Saint Chad’s Church developed slowly in the 20th century, continuing to make changes to ensure the comfort of its worshippers.
The east end of the south aisle was formed into a Lady Chapel in 1952 as a memorial to the dead of World War II. Z new roof and ceiling were put over the nave that year, and gas was replaced with electric lighting.
The old crumbling buttresses were replaced in 1956 at the south-west corner of the tower and the chancel was restored. This involved new stone for the walls, cills and mullions of the windows. The east window was removed, re-leaded, cleaned and replaced. The present choir stalls also date from this time.
The tower timbers were replaced in 1957, a new floor was installed in the belfry in 1982 and finally, in 1996, the font was moved to the Lady Chapel. The pews were removed from the back of the nave and the north aisle, and a new inner porch and welcome area were built.
Further restoration work took place on the windows and the stained glass in the chancel. The east end of the south aisle seen today dates from that period.
Saint Aidan (left), depicted with Saint Oswald (centre) and Saint Chad (right) on the altar in Saint Chad’s Church, Lichfield (Photograph: Patrick Comerford, 2022)
Three panels on the front of the high altar depict Saint Aidan, Saint Oswald and Saint Chad.
Saint Aidan, who died in 651, was an Irish Bishop who went from lona to Lindisfarne at the request of King Oswald to help him convert his people to Christianity. Aidan promoted new monasteries and schools, travelled far as he preached and ministered to the sick and needy.
Saint Chad was one of the twelve pupils in the first school he set up in Lindisfarne.
Saint Oswald , was brought up in Saint Columba’s monastery at Iona and became King of Northumbria. He looked to the monks to help him establish Christianity in his kingdom, and Saint Aidan was chosen to assist him. Saint Oswald was slain in 642 in a battle with the King Penda of Mercia.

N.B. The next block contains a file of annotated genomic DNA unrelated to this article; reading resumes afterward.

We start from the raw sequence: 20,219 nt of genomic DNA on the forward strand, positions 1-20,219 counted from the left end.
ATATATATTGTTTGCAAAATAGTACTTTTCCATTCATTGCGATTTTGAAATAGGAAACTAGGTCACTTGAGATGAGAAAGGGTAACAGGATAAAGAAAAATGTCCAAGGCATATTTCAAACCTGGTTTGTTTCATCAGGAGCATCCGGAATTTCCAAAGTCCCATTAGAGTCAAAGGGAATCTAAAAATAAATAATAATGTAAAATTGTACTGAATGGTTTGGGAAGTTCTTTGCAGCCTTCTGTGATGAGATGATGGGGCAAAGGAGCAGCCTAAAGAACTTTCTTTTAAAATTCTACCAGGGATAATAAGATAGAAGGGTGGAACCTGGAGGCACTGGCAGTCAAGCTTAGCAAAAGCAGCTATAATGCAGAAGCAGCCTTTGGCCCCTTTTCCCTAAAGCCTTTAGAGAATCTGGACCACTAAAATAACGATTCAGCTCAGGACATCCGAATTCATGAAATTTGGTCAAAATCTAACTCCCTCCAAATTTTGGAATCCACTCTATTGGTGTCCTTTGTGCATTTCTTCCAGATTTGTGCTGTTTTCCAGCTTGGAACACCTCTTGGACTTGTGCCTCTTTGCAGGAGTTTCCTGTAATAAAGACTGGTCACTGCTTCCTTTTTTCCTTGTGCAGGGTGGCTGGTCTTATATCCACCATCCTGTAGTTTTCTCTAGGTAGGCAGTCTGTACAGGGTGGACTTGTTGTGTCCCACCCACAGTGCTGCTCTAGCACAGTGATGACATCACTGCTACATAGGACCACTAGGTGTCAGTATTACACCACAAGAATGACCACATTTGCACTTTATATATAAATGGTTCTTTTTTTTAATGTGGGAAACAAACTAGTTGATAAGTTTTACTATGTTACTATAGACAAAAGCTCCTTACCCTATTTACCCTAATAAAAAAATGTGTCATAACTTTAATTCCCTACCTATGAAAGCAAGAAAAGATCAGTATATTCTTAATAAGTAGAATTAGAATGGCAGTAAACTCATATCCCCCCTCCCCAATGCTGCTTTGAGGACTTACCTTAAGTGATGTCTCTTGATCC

The altar rail is a good example of 17th century woodwork.
The windows in the chancel illustrate the changing styles of church architecture. The middle lancet window from the 13th century is flanked on one side by a 14th century widow in the decorated style and on the other by a 15th century perpendicular style window.
The east window is a fine example of the decorated or geometrical style constructed about 1300. The stained glass was designed by Richard T Bayne and manufactured by Heaton, Butler & Bayne, probably in the early 20th century.
The window at the east end of the south aisle was made by William Wailes of Newcastle in memory of Anne Wright Gresley. It was installed in 1864 and provides the background to the Lady Chapel altar.
Two windows in the Lady Chapel by Christopher Whall date from 1905. They are in memory of Thomas and Mary Haywood and illustrate the teachings of Jesus. One of the windows depicts the parable of the talents.
The window at the west end of the south aisle shows Christ blessing the children. It was made in 1916 by Curtis, Ward and Hughes in memory of John Chappell and George and Eliza Cartmale.
Two memorial windows are attributed to Morris and Co date from 1922. One depicts Saint George and Saint Alban and commemorates members of the parish who died in World War I. The second depicts Saint Elizabeth of Hungary and Saint Christopher. They are in memory of Nelly Thorpe, died 7 July 1919 and her grandson Christopher Godfrey Asquith Benson, died 23 April 1919, and were donated by their family.
The north aisle window depicts Christ among the Elders in the Temple. It was made by John Hardman in 1896 and is in memory of Grace Brown (1876) and Patience Brown (1886).
There is a monument to Catherine Allden (1615-1695) and her husband Zachary Babington (1611-1685) of Whittington and Curborough, who were married in Saint Chad’s when she was 20 in 1636. His father, Canon William Babington (1582-1625), was Precentor of Lichfield, and his grandfather, Canon Zachary Babington (1549-1613).
Canon Zachary Babington was Prebendary of Curborough (1584), Master of Saint John’s Hospital, Lichfield (1587), and Precentor of Lichfield and Prebendary of Bishop’s Itchington (1589), two positions held earlier, in 1555-1559, by his aunt’s brother-in-law, Canon Henry Comberford (1499-1586). He was also Chancellor of the Diocese of Lichfield and Coventry from 1598.